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Syllabus Musing—can we teach foreign policy without paradigms?

As a new postdoc to the Kinder Insitute, I have the good fortune not to be teaching this semester. In addition to working on my book manuscript—more on that later—I have been spending a good deal of time thinking through my class on U.S. foreign policy. This has been a good experience even at this early stage because it has forced me to think about what students really need to know about foreign policy, and it has provided me the spurring I needed to begin distilling my graduate training into a systematic framework.

Writing a syllabus poses several challenges, not least of which are what the students should learn. Although it would be nice to have some aggregate data, at this time I am unaware of anything like the GRaduate Assignments Data Set (GRADS) on graduate readings in IR. And although it would be nice to have data on what approaches work best, I have a hunch that most of what we do does not actually train students to think about foreign policy in a serious way.

My own survey of syllabi, both from GRADS and my own smaller collection, suggest that the plurality of courses in foreign policy begin with a brief survey of the paradigms, maybe some introductory concepts like the agent-structure problem, research programs, some methods, and then finally about half way through a semester or later, finally get into the meat of specific issues and themes. And sure, maybe its an exaggeration to characterize foreign policy and IR courses this way. But my growing hunch is that a lot of the explanation for teaching foreign policy this way stems from the tension between foreign policy and IR. The former, I think, looks at international politics from the vantage point of the state or politician’s view of the international system; the later looking at states like the old familiar billiard ball. There are strengths to each, and there are great ways of teaching foreign policy without relying on IR approaches as the primary lens through we introduce students to foreign policy.

Can foreign policy be taught without reference to the paradigms of realism, liberalism, and constructivism? Can be taught without weeks of theoretical and conceptual throat clearing? If so, how so? Continue reading

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What Makes a Good Book Review: Some Editorial Advice

The following is a guest post by Andrew Owsiak, Associate Professor at the University of Georgia and Book Editor for International Studies Review.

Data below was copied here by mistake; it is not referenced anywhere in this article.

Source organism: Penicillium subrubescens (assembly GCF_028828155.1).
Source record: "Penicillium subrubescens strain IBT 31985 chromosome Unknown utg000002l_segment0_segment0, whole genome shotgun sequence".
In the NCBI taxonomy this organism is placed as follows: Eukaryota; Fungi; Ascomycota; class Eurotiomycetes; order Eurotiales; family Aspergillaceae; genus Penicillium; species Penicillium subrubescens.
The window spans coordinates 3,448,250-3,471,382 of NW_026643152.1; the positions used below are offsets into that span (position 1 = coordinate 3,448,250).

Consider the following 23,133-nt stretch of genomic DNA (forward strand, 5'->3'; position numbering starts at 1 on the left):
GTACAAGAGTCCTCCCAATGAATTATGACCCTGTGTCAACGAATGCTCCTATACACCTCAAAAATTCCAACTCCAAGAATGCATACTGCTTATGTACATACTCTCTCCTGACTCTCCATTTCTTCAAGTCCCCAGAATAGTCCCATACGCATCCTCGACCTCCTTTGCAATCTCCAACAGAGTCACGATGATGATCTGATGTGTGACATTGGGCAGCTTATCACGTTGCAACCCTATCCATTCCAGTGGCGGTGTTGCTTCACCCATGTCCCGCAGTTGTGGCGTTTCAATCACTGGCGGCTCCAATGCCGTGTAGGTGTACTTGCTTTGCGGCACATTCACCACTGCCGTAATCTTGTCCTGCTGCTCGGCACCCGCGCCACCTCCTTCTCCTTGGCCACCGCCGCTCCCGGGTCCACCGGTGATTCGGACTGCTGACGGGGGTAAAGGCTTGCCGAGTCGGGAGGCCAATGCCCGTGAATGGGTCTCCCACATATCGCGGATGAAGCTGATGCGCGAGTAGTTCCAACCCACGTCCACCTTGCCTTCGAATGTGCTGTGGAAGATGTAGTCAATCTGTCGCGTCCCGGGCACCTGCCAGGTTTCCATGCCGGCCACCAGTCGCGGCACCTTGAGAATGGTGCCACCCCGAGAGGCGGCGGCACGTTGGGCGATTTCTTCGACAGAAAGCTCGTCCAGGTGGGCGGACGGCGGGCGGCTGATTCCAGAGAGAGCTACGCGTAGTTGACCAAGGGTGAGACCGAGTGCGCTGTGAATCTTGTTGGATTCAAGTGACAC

The race to push scholarly research into the world carries a few consequences, perhaps the most notable being that it proves challenging to stay up-to-date with what is published. To help with this, some journals, for example International Studies Review[1], publish reviews of recently released, scholarly books. These reviews offer great sources of information–to those wishing to remain abreast of current trends, seeking to incorporate relevant work into their own research output, and wanting to incorporate the latest studies into their classrooms. The value of this information, however, depends largely on how the reviewer writes his review. A reader who finds herself mired in jargon has no context in which to understand the review, while one facing only a series of generalities loses grasp of what the book is about.[2]

Mindful of the reader’s plight, I will offer some advice for those writing book reviews. I do this for two reasons. First, book review authors are often—although not exclusively—junior scholars with less publishing experience. As an editor, I enjoy seeing this. Book reviews can be a great, low-stakes (~1,000 words), point-of-entry into the publishing world. It familiarizes authors with the submission, editorial, and decision process, often without introducing the peer-review component. It also allows them to enter a dialogue with more established scholars (i.e., the book authors). Yet if we are to be fair to those writing the books, to the review authors, and to the readers of book reviews, it behooves us to offer review authors guidance about what a book review should and (probably) should not contain. How will they know otherwise? And this leads to my second motivation: nobody, to my knowledge, provides this advice comprehensively elsewhere.[3]

Before I continue, let me offer a couple caveats. First and foremost, I do not pretend to hold all the answers about what journals want book reviews to contain. I have, however, solicited, monitored, read, and issued decisions on a fair number of book reviews in conjunction with other members of our editorial team. This experience allows me to see some general trends, and I wish to speak to and about those—to increase the chances that a submitting author’s book review will be accepted (ultimately) for publication. I necessarily assume that the trends I see—and therefore, the advice I offer—remain applicable at other journals who publish book reviews, although I do not speak for them. Second, following the advice below will, I expect, increase an author’s chances of successfully publishing a book review, but it will not guarantee it. The stochastic component of the publication process always operates. In addition, different authors will succeed at following the advice to varying degrees. All this is to say that I want to be held blameless for individual publication results.

Having said all this, here is my advice: